by James C. Sherlock
What drew me to this story is the fact that Black students in Charlottesville City Schools (CCS) have suffered to a degree unequaled elsewhere in the Commonwealth.
Keeping in mind the domination of Charlottesville and its schools by the University of Virginia and its School of Education and Human Development discussed in Part One, we will move ahead from there.
CCS is a school system designed unusually with six schools for Pre-K-4, one for grades 5 and 6, another for 7 and 8, and a single high school with a couple of alternative programs.
The map above shows that the Pre-K-4 school boundaries roughly follow the city’s neighborhoods.
Now look at the elementary school performance and attendance annotations.
The biggest anomaly is that the gap between White and Black academic performance in CCS is an ocean. Worse than Richmond both in absolute performance by the Black students and relative to White students.
I can find nowhere in the Commonwealth, including other college towns (and I looked), in which White and Black public-school students exist in academic disparity to the extent they do in Charlottesville.
The Charlottesville High School riots reflect that gulf. Buford Middle is worse.
CCS has managed to fail those Black children in a relatively balanced student demographic of 42% White, 29% Black, 14% Hispanic, 5% Asian and 10% multiple races.
The teachers have far more advanced degrees, most from UVa’s ed school, than the average school division.
It just doesn’t work.
CCS does not enforce truancy laws. Possibly because they think inequitable outcomes would result. Instead they have well-meant but demonstrably failed multi-part strategies to encourage attendance.
There is no effective order and discipline in some of the schools. Same mind set.
So a lot of Black kids have no chance to learn. And the intermittent presence of some makes it harder for teachers to teach.
Those are the inequitable outcomes of unworkable attendance and discipline strategies.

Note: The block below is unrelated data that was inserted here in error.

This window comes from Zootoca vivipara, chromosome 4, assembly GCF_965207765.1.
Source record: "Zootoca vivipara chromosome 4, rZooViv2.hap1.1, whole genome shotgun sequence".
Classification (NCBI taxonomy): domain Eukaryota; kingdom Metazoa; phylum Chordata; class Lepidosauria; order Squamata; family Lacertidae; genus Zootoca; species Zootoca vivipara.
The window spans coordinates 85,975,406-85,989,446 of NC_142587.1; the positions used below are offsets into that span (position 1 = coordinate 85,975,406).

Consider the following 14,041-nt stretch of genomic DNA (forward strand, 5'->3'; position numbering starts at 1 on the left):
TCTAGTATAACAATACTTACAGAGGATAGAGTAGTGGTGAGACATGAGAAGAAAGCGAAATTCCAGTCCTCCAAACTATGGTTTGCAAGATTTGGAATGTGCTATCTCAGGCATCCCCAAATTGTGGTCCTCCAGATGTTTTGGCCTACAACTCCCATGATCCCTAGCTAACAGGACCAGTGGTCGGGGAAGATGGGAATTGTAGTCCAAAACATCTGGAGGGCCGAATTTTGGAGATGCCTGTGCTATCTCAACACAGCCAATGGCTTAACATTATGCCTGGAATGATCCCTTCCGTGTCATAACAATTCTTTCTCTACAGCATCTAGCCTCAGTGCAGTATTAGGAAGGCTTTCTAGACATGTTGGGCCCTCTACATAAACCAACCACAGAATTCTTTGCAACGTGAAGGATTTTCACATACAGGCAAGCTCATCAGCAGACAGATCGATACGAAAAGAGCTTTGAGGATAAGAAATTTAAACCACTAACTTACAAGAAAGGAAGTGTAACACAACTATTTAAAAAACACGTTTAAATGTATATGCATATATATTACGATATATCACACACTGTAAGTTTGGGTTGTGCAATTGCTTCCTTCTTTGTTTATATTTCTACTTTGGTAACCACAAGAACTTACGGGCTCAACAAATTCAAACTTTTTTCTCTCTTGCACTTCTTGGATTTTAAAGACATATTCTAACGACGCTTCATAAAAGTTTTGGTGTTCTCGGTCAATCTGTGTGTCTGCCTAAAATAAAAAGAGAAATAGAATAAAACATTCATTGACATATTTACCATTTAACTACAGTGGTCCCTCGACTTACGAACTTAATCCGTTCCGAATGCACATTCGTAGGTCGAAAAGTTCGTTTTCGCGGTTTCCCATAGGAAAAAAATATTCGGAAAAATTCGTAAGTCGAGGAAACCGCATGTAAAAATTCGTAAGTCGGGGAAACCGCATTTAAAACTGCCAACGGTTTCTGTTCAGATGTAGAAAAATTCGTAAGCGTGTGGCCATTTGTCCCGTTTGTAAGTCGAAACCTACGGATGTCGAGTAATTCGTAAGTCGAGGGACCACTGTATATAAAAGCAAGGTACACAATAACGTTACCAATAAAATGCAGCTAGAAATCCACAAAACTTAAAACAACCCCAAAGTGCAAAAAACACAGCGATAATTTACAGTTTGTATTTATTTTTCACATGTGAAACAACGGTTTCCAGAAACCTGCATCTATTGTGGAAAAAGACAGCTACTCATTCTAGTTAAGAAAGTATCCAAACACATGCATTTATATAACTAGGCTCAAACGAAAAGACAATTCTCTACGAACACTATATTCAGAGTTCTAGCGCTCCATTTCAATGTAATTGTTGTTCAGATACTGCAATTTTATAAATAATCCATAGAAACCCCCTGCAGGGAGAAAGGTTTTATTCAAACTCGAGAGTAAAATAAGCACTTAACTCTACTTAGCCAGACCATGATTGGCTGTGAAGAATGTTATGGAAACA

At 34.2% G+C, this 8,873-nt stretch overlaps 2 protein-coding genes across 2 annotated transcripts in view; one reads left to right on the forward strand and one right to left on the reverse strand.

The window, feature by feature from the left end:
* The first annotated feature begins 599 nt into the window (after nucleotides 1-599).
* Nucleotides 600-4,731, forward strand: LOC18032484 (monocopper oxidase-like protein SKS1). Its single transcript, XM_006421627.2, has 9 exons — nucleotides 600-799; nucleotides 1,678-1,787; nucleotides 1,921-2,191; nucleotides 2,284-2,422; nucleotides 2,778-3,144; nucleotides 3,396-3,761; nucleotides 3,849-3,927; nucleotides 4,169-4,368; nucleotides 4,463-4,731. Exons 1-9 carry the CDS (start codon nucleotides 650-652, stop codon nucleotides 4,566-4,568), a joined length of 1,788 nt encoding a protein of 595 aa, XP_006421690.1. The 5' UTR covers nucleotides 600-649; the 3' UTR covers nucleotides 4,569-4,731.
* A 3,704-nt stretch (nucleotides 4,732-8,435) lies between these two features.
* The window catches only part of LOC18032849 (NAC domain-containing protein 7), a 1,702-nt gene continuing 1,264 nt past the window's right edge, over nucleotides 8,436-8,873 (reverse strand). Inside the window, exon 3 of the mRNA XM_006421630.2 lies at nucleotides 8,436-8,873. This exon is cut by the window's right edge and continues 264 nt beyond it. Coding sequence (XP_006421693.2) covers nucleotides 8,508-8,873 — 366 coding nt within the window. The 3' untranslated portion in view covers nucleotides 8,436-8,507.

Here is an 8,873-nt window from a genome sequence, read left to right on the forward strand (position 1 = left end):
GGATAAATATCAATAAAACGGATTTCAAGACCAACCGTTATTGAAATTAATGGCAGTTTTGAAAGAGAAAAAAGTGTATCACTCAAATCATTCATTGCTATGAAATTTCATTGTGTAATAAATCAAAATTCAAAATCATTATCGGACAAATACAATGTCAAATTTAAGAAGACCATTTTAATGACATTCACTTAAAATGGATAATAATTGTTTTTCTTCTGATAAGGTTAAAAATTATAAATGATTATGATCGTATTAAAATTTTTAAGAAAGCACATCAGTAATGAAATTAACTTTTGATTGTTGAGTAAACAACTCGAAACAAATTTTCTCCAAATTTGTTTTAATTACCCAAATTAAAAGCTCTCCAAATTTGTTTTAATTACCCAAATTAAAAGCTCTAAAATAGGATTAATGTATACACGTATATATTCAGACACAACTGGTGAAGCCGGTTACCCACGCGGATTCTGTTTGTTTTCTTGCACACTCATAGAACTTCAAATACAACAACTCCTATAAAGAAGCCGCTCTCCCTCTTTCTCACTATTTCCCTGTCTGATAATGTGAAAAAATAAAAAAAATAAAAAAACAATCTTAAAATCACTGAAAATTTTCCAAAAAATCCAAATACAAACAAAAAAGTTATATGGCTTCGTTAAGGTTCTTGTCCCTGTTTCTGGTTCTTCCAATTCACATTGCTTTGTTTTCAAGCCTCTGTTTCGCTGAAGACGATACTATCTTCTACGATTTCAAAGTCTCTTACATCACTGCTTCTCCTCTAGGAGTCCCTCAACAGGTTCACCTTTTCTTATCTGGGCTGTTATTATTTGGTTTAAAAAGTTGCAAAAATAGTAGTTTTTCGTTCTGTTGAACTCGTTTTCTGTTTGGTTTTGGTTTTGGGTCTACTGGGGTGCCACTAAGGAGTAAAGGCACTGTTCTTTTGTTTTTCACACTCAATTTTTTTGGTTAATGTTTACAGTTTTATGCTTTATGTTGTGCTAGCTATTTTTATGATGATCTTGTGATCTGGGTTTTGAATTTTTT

But that is not nearly all they are doing that does not work.
The systems CCS has in place to prevent that very outcome offer a catalog of virtually every equity program that the nation’s schools of education have produced.
Yet that whole effort has failed spectacularly.
All of the outward-facing indicators of a school division that centers equity are there in CCS in both the leadership and policies.
- The division has qualified people in charge. Black professionals are well represented in that leadership. The teachers have higher than usual educational attainment and a statewide average racial mix.
- The usual problems that accompany poverty and single-parent families are there, but neither marker is present at levels seen in most Virginia cities and many poorer counties.
- CCS offers a complex matrix of policies and programs designed to prevent its terrible performance in educating black children.
The very complexity of those policies and programs and their demands on teacher time and academic focus may be part of the problem. But not all of it.
Any attempt to fix Black student achievement must start with improving attendance and providing safe, orderly schools for all kids without which learning cannot occur.
We’ll break down the system as it is.
Infrastructure. The regular schools have been unusually arranged. There are six Pre-K-4 schools, one for grades 5 and 6 (Walker Upper Elementary), one for grades 7 and 8 (Buford Middle), and Charlottesville high school.
There are big changes in the works.
- Buford, to be renamed Charlottesville Middle School when renovations are complete, is being redesigned and expanded to include a sixth grade.
- 5th graders will stay at their elementary schools
- Walker will become a designated early education center.
CCS is a partner in Charlottesville-Albemarle Career and Technical Education Center.
CCS provides alternative education at Lugo-McGinness Academy and offers a hospital education program conducted at UVa Children’s Hospital.
Buford Middle and Charlottesville High (CHS). Note here, because we will talk about discipline and attendance, that Charlottesville High School has gotten recent negative press but Buford Middle School is an absolute nightmare.
The division is accepting considerable risk in bringing 5th graders there.
Buford chronic absenteeism, at 36%, is twice that of the high school and nearly twice the state average. Buford Black student chronic absenteeism last year was 53%, white 26%.
Buford, with less than 600 students in two grades, had 30% of the enrollment of CHS. Yet in descending order of violence of reported offenses last year:
- CHS had the division’s only Behaviors used to determine Persistently Dangerous Schools (violent felony);
- Buford reported 28 Behaviors that Endanger the Health, Safety, or Welfare of Self or Others compared to 47 at CHS; and
- Buford racked up 98 Behaviors of a Safety Concern compared to 61 at the high school.
That is 126 safety-related incidents in a school, Buford, with less than 600 kids, many of whom only attend sporadically. Teacher turnover there is huge.